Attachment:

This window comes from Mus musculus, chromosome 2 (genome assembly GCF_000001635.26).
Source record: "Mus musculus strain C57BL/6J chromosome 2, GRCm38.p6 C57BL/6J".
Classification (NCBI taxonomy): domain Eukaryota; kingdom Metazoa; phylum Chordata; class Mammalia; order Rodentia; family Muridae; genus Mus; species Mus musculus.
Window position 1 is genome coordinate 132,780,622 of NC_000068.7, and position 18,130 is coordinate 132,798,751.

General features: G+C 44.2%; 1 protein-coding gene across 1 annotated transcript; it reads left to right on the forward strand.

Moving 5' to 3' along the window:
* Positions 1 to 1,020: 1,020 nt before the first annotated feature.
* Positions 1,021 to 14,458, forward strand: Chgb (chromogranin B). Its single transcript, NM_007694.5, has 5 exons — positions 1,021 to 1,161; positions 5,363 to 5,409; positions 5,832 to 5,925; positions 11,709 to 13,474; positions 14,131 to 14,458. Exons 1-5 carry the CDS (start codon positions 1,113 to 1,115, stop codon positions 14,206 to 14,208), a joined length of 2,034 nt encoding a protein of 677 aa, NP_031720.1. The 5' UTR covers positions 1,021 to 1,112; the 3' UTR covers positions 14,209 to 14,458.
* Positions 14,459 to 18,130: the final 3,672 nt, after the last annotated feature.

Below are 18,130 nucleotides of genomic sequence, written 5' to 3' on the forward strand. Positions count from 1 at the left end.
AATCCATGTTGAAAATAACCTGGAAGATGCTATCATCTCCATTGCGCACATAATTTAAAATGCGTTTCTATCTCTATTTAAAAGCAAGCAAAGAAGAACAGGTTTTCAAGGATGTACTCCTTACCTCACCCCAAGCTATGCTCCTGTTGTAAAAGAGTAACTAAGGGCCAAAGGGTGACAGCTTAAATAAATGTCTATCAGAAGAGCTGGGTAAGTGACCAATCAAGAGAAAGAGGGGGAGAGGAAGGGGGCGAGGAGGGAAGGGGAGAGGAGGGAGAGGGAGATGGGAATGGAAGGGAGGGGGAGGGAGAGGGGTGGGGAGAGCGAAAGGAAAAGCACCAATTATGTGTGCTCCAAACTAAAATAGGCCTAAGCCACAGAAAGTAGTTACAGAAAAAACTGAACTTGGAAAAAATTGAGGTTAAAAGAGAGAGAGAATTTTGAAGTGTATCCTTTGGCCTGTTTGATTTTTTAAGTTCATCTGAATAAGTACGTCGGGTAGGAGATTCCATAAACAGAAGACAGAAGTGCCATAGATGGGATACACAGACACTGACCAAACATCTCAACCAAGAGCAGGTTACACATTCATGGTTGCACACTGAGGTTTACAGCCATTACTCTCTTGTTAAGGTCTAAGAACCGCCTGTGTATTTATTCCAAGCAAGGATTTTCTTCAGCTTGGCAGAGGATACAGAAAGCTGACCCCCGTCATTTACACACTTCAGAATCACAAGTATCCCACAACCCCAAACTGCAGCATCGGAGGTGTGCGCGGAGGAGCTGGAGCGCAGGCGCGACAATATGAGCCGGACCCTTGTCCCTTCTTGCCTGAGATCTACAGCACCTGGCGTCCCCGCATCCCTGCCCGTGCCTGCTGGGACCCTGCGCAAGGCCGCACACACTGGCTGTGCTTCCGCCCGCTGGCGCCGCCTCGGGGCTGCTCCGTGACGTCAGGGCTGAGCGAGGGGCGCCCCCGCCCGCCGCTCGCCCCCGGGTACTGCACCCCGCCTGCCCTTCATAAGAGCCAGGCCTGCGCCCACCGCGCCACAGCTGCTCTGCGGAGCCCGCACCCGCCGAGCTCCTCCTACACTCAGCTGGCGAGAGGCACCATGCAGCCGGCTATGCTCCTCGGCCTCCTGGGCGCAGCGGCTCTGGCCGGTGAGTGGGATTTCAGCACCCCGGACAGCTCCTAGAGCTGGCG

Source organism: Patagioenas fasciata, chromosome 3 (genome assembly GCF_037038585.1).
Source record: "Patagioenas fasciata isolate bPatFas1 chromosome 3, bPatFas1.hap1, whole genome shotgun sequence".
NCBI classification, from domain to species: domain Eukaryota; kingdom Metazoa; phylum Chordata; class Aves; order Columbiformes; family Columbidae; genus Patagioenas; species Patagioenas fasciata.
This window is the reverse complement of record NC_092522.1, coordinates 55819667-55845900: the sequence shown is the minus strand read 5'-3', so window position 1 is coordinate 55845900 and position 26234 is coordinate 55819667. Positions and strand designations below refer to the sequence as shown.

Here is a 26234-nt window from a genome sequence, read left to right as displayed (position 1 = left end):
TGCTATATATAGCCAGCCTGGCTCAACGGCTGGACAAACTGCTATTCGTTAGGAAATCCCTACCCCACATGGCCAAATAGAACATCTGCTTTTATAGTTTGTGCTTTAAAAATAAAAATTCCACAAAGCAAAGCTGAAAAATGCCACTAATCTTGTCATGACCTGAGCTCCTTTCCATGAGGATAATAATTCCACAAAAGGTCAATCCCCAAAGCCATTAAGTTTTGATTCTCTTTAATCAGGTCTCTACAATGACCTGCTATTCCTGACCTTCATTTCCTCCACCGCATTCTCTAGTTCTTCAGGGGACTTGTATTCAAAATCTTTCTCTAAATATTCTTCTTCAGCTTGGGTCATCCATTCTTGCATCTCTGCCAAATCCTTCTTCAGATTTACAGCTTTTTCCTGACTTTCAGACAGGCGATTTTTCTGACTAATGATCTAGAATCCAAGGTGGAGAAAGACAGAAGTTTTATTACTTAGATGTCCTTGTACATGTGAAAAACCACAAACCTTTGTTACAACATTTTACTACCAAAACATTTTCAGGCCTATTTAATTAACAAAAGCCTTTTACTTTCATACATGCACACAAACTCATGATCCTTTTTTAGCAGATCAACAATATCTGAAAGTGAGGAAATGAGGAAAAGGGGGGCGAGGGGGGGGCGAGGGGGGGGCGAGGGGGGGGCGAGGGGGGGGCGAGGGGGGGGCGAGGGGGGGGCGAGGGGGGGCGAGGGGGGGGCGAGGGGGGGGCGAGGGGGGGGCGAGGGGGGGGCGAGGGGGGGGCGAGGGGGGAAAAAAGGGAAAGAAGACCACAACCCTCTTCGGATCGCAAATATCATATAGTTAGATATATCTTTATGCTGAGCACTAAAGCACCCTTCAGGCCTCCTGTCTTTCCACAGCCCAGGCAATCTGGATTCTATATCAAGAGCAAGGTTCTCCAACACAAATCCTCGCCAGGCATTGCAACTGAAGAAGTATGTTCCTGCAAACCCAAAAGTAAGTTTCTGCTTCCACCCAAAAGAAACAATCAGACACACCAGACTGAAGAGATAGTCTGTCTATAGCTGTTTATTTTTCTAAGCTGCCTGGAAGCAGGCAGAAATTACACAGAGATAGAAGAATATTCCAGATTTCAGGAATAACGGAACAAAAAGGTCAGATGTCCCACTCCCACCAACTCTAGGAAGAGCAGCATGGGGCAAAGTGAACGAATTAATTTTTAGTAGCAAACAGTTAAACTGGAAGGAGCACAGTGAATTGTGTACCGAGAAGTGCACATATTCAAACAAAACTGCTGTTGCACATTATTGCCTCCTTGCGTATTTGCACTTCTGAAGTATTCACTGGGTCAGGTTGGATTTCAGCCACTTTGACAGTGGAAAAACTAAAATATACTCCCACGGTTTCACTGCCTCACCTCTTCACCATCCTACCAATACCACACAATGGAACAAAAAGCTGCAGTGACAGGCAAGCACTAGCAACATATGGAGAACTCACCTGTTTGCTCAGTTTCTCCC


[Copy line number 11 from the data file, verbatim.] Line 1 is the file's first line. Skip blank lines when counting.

AATCCATGTTGAAAATAACCTGGAAGATGCTATCATCTCCATTGCGCACATAATTTAAAATGCGTTTCTATCTCTATTTAAAAGCAAGCAAAGAAGAACAGGTTTTCAAGGATGTACTCCTTACCTCACCCCAAGCTATGCTCCTGTTGTAAAAGAGTAACTAAGGGCCAAAGGGTGACAGCTTAAATAAATGTCTATCAGAAGAGCTGGGTAAGTGACCAATCAAGAGAAAGAGGGGGAGAGGAAGGGGGCGAGGAGGGAAGGGGAGAGGAGGGAGAGGGAGATGGGAATGGAAGGGAGGGGGAGGGAGAGGGGTGGGGAGAGCGAAAGGAAAAGCACCAATTATGTGTGCTCCAAACTAAAATAGGCCTAAGCCACAGAAAGTAGTTACAGAAAAAACTGAACTTGGAAAAAATTGAGGTTAAAAGAGAGAGAGAATTTTGAAGTGTATCCTTTGGCCTGTTTGATTTTTTAAGTTCATCTGAATAAGTACGTCGGGTAGGAGATTCCATAAACAGAAGACAGAAGTGCCATAGATGGGATACACAGACACTGACCAAACATCTCAACCAAGAGCAGGTTACACATTCATGGTTGCACACTGAGGTTTACAGCCATTACTCTCTTGTTAAGGTCTAAGAACCGCCTGTGTATTTATTCCAAGCAAGGATTTTCTTCAGCTTGGCAGAGGATACAGAAAGCTGACCCCCGTCATTTACACACTTCAGAATCACAAGTATCCCACAACCCCAAACTGCAGCATCGGAGGTGTGCGCGGAGGAGCTGGAGCGCAGGCGCGACAATATGAGCCGGACCCTTGTCCCTTCTTGCCTGAGATCTACAGCACCTGGCGTCCCCGCATCCCTGCCCGTGCCTGCTGGGACCCTGCGCAAGGCCGCACACACTGGCTGTGCTTCCGCCCGCTGGCGCCGCCTCGGGGCTGCTCCGTGACGTCAGGGCTGAGCGAGGGGCGCCCCCGCCCGCCGCTCGCCCCCGGGTACTGCACCCCGCCTGCCCTTCATAAGAGCCAGGCCTGCGCCCACCGCGCCACAGCTGCTCTGCGGAGCCCGCACCCGCCGAGCTCCTCCTACACTCAGCTGGCGAGAGGCACCATGCAGCCGGCTATGCTCCTCGGCCTCCTGGGCGCAGCGGCTCTGGCCGGTGAGTGGGATTTCAGCACCCCGGACAGCTCCTAGAGCTGGCG